Over the last years, Uruguayan artist Federico Estol collaborated extensively with a group of shoe-shiners associated with the social organization Hormigón Armado, which itself was founded with a view to supporting this workforce. Hormigón Armado launched a newspaper some 16 years ago, 600 copies of which are sold each month, with the proceeds from each sale providing additional income to nearly 60 families of shoe-shiners. Estol’s idea was to build a special edition of this newspaper through a participatory workshop-based process, which invited the shoe-shiners to imagine a creative new version of their story. Borrowing from the visual language of comic books and graphic novels, and incorporating elements of day-to-day life in El Alto, the narrative that emerged saw the shoe-shiners portray themselves not as outcasts, but as urban superheroes tending to the unwavering local demand for polished footwear. Beyond this storyline alone, the dignifying nature of Héroes del Brillo project is woven into the very fabric of the publication’s creation and dissemination. The various photographic sessions encouraged the shoe-shiners to reconsider and derive inspiration from their daily activities, whilst the act of distributing the resulting newspaper on the street would generate opportunities to engage members of the public, challenging the negative connotations of this profession in the process. When a co-authored edit of images was agreed, the special edition of the newspaper hit the streets. In just three months, a staggering 6000 copies were sold across La Paz, with the revenues shared between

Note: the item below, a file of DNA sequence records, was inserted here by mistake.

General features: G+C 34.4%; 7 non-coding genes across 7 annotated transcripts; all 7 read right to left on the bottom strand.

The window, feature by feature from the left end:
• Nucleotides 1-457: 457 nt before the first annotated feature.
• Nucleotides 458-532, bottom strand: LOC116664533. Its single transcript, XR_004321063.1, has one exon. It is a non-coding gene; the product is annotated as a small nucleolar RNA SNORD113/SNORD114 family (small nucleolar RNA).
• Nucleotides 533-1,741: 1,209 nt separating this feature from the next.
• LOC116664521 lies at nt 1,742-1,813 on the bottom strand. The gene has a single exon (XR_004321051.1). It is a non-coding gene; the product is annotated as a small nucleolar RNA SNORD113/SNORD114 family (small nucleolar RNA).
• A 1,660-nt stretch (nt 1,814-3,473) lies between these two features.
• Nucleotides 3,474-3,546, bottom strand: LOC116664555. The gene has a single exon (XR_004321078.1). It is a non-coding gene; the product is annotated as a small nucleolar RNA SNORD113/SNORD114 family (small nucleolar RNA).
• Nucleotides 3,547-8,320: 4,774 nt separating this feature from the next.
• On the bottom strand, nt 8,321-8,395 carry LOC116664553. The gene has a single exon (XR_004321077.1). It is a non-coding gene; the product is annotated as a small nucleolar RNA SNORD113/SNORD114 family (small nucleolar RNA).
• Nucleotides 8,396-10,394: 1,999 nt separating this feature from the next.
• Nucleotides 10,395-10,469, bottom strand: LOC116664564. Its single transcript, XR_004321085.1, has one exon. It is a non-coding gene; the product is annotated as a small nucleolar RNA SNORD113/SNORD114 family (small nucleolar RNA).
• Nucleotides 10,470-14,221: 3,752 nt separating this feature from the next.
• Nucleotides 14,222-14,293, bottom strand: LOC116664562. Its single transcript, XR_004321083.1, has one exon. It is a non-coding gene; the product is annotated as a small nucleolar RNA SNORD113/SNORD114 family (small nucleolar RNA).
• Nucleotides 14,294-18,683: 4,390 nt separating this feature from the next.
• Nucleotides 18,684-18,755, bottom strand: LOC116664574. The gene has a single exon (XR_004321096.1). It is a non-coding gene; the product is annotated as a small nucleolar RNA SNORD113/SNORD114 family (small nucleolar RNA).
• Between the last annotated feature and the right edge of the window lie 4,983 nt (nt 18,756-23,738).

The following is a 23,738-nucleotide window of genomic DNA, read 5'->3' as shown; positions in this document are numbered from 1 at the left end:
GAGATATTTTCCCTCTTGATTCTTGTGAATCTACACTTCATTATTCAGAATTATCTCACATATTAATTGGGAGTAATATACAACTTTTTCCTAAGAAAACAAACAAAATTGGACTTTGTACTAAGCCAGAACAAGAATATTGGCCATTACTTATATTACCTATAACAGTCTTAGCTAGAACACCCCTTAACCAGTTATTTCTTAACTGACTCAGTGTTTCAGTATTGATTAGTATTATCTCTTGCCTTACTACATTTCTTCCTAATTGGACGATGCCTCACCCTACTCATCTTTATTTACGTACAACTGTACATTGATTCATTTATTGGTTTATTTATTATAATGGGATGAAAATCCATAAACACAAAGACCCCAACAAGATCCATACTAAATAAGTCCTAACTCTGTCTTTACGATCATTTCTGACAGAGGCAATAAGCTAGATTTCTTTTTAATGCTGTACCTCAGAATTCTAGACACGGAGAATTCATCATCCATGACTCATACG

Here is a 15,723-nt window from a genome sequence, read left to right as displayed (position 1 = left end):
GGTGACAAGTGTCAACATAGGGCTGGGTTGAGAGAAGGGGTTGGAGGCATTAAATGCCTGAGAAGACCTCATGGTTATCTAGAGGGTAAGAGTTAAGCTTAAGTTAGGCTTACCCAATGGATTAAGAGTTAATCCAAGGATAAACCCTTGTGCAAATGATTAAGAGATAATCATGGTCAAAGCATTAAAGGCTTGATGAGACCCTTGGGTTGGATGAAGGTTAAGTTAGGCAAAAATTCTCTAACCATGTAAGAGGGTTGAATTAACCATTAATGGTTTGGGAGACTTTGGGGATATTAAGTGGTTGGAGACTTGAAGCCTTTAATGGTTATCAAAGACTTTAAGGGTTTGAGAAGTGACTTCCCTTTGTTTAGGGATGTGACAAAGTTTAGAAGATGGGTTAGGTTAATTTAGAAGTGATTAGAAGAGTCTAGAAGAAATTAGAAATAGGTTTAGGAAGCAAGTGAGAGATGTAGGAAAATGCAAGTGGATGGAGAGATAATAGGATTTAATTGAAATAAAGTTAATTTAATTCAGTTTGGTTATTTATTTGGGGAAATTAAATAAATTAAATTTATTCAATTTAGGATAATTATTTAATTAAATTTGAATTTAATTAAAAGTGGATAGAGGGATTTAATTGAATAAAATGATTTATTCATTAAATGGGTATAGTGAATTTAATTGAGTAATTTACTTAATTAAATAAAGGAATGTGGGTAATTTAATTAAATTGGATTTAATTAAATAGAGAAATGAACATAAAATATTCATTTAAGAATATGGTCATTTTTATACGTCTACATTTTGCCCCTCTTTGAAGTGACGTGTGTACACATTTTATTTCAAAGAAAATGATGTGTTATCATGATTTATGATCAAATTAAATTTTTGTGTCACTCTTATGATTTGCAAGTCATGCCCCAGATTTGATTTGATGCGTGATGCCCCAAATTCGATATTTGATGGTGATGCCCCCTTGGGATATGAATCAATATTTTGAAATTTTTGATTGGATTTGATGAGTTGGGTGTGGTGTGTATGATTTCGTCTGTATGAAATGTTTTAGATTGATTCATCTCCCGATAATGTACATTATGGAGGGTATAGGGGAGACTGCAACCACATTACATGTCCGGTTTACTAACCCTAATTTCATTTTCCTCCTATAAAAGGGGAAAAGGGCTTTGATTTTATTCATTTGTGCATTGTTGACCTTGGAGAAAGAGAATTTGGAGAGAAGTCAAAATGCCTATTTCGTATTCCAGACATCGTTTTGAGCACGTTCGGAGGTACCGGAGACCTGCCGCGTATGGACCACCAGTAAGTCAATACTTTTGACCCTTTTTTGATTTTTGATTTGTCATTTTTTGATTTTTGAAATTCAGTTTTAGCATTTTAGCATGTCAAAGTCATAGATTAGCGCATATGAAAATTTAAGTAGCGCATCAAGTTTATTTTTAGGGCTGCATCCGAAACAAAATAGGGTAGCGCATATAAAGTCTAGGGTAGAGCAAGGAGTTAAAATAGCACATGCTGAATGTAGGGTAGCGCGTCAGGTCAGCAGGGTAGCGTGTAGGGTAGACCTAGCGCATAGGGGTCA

all the participants. Meanwhile, a young Uruguayan publisher, El Ministerio Ediciones, began distributing another 800 copies to a different readership at festivals, photo events and art bookstores.
With its aspirations to redefine the position – and perceptions – of Bolivia’s shoe-shiners, as well as to circulate far further than the usual confines of the almost hermetically-sealed photobook world, Héroes del Brillo is a truly forward-thinking photography project. It combines more than just the basic elements that define an extraordinary photobook: a g reat concept; a powerful photographic language; a perfect